A conviction for a domestic violence (DV) offense can have a tremendous effect on a persons’ ability to find and keep employment, and carries other negative stigmas. A conviction for the majority of domestic violence crimes will take away a person’s firearms rights. The conviction can also include a no contact order preventing the person from having contact with the alleged victim for up to five years or more. In addition to jail and court fines, there can also be lengthy treatment programs imposed. A domestic violence conviction will also prevent travel to Canada.
Under Washington law, domestic violence is defined broadly, and can include “spouses, former spouses, persons who have a child in common regardless of whether they have been married or have lived together at any time, adult persons related by blood or marriage, adult persons who are presently residing together or who have resided together in the past, persons sixteen years of age or older who are presently residing together or who have resided together in the past and who have or have had a dating relationship, persons sixteen years of age or older with whom a person sixteen years of age or older has or has had a dating relationship, and persons who have a biological or legal parent-child relationship, including stepparents and stepchildren and grandparents and grandchildren.” See RCW 10.99.020.
Washington State has a mandatory arrest law, which requires a police officer responding to a domestic violence call to make an arrest when he or she believes there is probable cause to believe that a crime has been committed. See RCW 10.99.030. Keep in mind that the police, or the alleged victim, do not determine whether to press charges. The prosecuting attorney is the sole party who gets to decide whether to pursue a case or not. The good news for those falsely accused of a domestic violence offense is that Washington has strong self defense statutes. Under Washington law, the use of force against another is lawful when a person reasonably believes that he or she is about to be injured. The force used must be reasonable given the specific circumstances. If the jury finds the person acted in self-defense, the person has the right to be reimbursed for their loss of time and legal fees. See WPIC 17.02 and WPIC 17.06.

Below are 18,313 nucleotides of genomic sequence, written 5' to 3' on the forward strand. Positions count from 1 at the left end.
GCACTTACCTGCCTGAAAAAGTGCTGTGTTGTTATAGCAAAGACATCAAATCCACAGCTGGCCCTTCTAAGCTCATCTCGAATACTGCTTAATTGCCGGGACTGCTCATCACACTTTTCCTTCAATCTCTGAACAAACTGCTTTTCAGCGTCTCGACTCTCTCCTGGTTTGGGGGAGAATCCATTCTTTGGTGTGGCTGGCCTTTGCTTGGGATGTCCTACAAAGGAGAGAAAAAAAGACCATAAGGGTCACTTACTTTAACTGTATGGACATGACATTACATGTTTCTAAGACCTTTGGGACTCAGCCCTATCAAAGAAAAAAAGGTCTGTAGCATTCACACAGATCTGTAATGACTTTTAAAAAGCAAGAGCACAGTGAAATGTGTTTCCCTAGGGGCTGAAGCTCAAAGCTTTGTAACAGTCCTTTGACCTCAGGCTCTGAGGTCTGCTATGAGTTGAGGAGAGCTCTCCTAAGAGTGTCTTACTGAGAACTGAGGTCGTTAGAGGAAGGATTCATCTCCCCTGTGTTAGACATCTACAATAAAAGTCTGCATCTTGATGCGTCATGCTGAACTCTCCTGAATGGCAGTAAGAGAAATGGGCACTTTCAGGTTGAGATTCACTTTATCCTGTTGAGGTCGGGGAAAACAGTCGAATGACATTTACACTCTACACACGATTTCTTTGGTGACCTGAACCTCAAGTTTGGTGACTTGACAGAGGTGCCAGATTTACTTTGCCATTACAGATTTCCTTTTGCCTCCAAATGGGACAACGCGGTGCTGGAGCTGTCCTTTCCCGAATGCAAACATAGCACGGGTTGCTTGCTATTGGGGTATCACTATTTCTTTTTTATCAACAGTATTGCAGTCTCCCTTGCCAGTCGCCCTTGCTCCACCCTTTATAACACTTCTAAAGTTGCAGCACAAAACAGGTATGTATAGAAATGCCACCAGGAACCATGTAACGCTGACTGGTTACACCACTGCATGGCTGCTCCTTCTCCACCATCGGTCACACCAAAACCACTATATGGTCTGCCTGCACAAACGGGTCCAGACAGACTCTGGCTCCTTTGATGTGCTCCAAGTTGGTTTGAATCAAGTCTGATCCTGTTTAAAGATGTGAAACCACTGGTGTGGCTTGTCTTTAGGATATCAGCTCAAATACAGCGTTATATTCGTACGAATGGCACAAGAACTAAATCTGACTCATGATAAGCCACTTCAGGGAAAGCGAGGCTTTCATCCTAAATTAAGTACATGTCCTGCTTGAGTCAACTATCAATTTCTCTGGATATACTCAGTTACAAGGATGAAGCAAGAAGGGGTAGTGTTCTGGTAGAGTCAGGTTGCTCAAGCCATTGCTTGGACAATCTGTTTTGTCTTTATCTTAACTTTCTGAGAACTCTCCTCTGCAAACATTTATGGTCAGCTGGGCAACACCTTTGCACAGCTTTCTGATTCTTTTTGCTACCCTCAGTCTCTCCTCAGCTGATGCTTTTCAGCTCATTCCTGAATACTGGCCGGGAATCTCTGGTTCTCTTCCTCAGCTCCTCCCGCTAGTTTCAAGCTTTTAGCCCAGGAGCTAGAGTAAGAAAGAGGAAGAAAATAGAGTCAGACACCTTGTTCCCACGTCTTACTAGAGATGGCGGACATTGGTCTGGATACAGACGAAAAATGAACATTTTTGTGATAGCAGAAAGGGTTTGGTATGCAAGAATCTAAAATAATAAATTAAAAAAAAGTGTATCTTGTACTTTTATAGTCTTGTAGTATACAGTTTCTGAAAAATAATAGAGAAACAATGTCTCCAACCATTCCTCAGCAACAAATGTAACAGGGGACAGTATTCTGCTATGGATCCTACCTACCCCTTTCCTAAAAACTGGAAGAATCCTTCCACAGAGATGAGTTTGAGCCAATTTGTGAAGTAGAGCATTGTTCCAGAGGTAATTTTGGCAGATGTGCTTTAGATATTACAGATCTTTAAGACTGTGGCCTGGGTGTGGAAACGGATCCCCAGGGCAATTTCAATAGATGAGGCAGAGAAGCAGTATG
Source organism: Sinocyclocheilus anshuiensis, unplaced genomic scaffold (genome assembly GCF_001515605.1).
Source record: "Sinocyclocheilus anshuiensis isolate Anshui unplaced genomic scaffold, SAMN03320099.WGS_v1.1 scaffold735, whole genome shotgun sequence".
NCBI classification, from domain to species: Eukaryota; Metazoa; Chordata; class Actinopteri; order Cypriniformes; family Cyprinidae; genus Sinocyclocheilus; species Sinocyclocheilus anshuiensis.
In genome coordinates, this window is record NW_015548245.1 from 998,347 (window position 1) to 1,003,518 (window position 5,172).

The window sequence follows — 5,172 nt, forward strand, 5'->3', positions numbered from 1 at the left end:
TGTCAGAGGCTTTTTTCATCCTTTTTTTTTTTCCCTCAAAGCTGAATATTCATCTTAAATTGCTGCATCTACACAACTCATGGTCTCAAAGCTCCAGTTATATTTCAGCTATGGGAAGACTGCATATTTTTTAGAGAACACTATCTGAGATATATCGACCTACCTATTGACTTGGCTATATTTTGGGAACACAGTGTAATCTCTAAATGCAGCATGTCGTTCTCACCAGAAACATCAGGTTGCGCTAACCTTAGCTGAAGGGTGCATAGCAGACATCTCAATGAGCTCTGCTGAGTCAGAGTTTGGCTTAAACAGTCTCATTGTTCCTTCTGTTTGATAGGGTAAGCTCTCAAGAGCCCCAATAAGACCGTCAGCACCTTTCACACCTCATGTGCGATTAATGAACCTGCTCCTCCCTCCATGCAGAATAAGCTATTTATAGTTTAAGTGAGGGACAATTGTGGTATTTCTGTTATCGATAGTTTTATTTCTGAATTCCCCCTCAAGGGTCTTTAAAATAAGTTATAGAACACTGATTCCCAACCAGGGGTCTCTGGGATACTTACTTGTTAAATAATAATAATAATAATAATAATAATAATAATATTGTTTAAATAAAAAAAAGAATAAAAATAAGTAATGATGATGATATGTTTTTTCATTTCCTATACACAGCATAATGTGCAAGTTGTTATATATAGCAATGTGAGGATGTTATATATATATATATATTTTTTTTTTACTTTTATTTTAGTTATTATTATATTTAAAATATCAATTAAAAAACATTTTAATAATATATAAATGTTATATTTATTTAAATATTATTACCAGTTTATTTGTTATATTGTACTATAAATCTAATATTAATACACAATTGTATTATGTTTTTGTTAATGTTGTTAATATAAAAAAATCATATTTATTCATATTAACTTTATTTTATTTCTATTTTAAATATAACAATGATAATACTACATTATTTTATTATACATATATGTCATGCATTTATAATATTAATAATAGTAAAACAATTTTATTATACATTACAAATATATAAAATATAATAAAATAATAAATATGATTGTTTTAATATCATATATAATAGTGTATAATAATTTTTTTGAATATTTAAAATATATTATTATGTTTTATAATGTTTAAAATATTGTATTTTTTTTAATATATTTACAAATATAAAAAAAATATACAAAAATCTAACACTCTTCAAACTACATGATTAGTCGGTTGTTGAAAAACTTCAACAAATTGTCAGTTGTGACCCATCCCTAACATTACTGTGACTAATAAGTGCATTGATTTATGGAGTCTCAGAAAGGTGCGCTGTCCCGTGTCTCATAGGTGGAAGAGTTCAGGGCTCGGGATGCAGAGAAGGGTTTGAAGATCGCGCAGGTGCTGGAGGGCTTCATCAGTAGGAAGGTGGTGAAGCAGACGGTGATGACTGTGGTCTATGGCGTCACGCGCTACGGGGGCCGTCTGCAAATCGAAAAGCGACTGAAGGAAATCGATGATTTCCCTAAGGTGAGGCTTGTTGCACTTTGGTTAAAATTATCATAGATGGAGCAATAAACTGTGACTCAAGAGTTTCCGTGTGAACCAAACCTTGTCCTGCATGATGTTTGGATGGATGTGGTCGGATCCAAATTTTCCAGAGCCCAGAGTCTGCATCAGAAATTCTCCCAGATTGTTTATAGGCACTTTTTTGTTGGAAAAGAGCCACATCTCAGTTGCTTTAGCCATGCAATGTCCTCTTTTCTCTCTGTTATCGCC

It is important for those facing a domestic violence offense to have an aggressive, competent, attorney who knows how to navigate the court process. Each jurisdiction is unique on how it handles domestic violence offenses. Please contact me at (206) 218-4502 or email to find out how to prepare the best possible defense to your case.